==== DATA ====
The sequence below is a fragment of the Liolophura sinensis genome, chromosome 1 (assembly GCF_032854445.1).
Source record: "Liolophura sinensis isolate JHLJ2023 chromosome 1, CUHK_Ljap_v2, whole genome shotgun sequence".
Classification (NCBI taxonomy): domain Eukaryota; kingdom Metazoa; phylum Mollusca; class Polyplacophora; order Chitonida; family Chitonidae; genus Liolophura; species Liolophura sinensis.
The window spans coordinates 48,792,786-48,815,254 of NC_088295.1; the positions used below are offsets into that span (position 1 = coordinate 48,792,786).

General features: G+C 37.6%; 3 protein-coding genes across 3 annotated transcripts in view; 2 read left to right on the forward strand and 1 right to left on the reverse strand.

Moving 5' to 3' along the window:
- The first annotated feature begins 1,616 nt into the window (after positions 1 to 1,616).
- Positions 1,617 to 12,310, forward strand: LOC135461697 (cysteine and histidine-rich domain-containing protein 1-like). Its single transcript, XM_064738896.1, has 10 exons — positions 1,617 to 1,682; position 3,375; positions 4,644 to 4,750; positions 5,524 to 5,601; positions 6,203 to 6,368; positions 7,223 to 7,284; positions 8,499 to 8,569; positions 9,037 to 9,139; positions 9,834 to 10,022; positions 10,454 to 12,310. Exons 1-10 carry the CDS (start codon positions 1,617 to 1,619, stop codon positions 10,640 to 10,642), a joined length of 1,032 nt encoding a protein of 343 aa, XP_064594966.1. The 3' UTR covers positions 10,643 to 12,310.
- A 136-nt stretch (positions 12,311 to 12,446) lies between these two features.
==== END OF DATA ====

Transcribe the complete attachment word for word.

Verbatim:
The sequence below is a fragment of the Liolophura sinensis genome, chromosome 1 (assembly GCF_032854445.1).
Source record: "Liolophura sinensis isolate JHLJ2023 chromosome 1, CUHK_Ljap_v2, whole genome shotgun sequence".
Classification (NCBI taxonomy): domain Eukaryota; kingdom Metazoa; phylum Mollusca; class Polyplacophora; order Chitonida; family Chitonidae; genus Liolophura; species Liolophura sinensis.
The window spans coordinates 48,792,786-48,815,254 of NC_088295.1; the positions used below are offsets into that span (position 1 = coordinate 48,792,786).

General features: G+C 37.6%; 3 protein-coding genes across 3 annotated transcripts in view; 2 read left to right on the forward strand and 1 right to left on the reverse strand.

Moving 5' to 3' along the window:
- The first annotated feature begins 1,616 nt into the window (after positions 1 to 1,616).
- Positions 1,617 to 12,310, forward strand: LOC135461697 (cysteine and histidine-rich domain-containing protein 1-like). Its single transcript, XM_064738896.1, has 10 exons — positions 1,617 to 1,682; position 3,375; positions 4,644 to 4,750; positions 5,524 to 5,601; positions 6,203 to 6,368; positions 7,223 to 7,284; positions 8,499 to 8,569; positions 9,037 to 9,139; positions 9,834 to 10,022; positions 10,454 to 12,310. Exons 1-10 carry the CDS (start codon positions 1,617 to 1,619, stop codon positions 10,640 to 10,642), a joined length of 1,032 nt encoding a protein of 343 aa, XP_064594966.1. The 3' UTR covers positions 10,643 to 12,310.
- A 136-nt stretch (positions 12,311 to 12,446) lies between these two features.